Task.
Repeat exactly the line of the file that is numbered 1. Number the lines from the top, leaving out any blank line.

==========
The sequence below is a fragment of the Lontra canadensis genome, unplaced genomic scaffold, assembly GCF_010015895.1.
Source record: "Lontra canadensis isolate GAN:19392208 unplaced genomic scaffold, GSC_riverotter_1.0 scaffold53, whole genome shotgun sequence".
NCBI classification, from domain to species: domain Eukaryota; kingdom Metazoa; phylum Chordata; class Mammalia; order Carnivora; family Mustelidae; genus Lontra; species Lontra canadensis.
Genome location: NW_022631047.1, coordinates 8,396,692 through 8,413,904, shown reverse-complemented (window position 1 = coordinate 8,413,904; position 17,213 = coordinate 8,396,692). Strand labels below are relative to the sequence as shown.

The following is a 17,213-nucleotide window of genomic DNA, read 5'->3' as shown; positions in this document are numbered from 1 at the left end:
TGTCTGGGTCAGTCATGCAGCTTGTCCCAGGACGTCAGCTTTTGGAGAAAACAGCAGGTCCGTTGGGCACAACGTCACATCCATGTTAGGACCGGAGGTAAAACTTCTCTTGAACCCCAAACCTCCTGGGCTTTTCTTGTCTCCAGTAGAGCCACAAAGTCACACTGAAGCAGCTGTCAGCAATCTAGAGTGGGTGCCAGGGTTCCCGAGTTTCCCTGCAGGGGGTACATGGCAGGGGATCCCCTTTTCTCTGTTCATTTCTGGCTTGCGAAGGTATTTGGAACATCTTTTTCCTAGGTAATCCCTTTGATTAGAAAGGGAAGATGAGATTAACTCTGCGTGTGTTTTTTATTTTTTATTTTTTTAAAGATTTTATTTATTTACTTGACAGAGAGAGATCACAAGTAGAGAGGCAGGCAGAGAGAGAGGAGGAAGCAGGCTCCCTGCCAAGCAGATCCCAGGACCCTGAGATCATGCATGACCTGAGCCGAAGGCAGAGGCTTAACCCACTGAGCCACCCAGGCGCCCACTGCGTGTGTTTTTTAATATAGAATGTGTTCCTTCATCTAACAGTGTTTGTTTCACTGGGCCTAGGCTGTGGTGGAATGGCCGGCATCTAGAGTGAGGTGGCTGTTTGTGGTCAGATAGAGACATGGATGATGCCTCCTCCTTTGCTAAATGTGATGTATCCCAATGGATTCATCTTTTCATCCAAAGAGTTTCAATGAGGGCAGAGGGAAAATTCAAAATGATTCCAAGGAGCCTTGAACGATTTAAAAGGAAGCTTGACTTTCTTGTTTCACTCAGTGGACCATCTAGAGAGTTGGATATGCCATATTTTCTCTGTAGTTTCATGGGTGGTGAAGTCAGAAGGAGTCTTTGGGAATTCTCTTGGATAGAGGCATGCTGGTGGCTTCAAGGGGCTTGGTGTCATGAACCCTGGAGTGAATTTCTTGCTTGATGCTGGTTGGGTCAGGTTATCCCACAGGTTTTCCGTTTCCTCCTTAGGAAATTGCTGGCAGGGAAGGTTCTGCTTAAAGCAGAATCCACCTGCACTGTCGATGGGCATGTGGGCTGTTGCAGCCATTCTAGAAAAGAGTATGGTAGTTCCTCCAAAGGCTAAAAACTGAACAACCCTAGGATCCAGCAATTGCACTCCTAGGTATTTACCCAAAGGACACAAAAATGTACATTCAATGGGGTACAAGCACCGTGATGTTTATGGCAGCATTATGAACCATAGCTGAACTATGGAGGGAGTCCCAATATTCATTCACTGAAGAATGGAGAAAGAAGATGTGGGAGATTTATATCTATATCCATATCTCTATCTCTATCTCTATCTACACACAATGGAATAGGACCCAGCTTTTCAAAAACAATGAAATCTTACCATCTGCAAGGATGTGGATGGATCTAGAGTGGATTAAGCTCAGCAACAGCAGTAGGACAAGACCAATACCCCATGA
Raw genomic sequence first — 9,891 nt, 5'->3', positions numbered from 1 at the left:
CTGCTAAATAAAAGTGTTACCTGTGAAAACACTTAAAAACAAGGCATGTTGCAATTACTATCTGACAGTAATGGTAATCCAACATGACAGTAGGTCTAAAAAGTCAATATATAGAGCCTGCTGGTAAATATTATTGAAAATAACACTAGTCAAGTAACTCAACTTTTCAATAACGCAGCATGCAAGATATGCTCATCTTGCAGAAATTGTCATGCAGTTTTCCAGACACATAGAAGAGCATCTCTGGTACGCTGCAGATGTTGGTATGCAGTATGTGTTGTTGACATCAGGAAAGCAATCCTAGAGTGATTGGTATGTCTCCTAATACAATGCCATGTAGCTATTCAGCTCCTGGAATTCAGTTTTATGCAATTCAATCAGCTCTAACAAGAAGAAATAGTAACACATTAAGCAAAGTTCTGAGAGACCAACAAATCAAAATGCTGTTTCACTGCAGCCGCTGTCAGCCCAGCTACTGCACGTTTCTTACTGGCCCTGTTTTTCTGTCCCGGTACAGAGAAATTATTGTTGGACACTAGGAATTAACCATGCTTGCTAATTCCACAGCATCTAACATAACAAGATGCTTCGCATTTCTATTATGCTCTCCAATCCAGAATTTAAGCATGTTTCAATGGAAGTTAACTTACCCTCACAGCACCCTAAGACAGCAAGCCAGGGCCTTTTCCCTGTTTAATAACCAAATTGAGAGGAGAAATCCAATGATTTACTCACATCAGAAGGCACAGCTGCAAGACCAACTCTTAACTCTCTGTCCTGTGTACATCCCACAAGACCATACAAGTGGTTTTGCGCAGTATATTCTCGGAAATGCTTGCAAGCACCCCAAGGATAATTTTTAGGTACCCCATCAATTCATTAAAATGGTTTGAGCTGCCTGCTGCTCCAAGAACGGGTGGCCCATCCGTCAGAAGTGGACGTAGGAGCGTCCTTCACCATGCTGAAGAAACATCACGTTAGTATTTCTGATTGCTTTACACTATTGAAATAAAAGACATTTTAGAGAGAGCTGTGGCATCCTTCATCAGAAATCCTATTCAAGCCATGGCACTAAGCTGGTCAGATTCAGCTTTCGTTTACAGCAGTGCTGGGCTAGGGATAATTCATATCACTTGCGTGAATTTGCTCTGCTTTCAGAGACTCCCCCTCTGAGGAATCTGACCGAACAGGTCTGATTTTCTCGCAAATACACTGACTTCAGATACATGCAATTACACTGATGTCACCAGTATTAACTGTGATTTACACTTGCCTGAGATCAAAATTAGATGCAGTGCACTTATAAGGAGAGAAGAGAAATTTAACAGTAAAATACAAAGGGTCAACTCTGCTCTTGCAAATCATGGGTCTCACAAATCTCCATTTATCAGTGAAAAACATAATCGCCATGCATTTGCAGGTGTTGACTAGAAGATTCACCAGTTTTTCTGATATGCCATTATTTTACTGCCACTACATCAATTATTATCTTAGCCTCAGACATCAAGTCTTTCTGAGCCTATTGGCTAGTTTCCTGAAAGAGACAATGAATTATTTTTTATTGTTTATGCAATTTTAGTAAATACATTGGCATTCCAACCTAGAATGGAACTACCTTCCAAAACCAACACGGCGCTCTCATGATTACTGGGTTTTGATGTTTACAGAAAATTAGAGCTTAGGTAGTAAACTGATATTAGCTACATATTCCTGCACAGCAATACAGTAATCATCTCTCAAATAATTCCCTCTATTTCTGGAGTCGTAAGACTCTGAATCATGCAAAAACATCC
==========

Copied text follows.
The sequence below is a fragment of the Lontra canadensis genome, unplaced genomic scaffold, assembly GCF_010015895.1.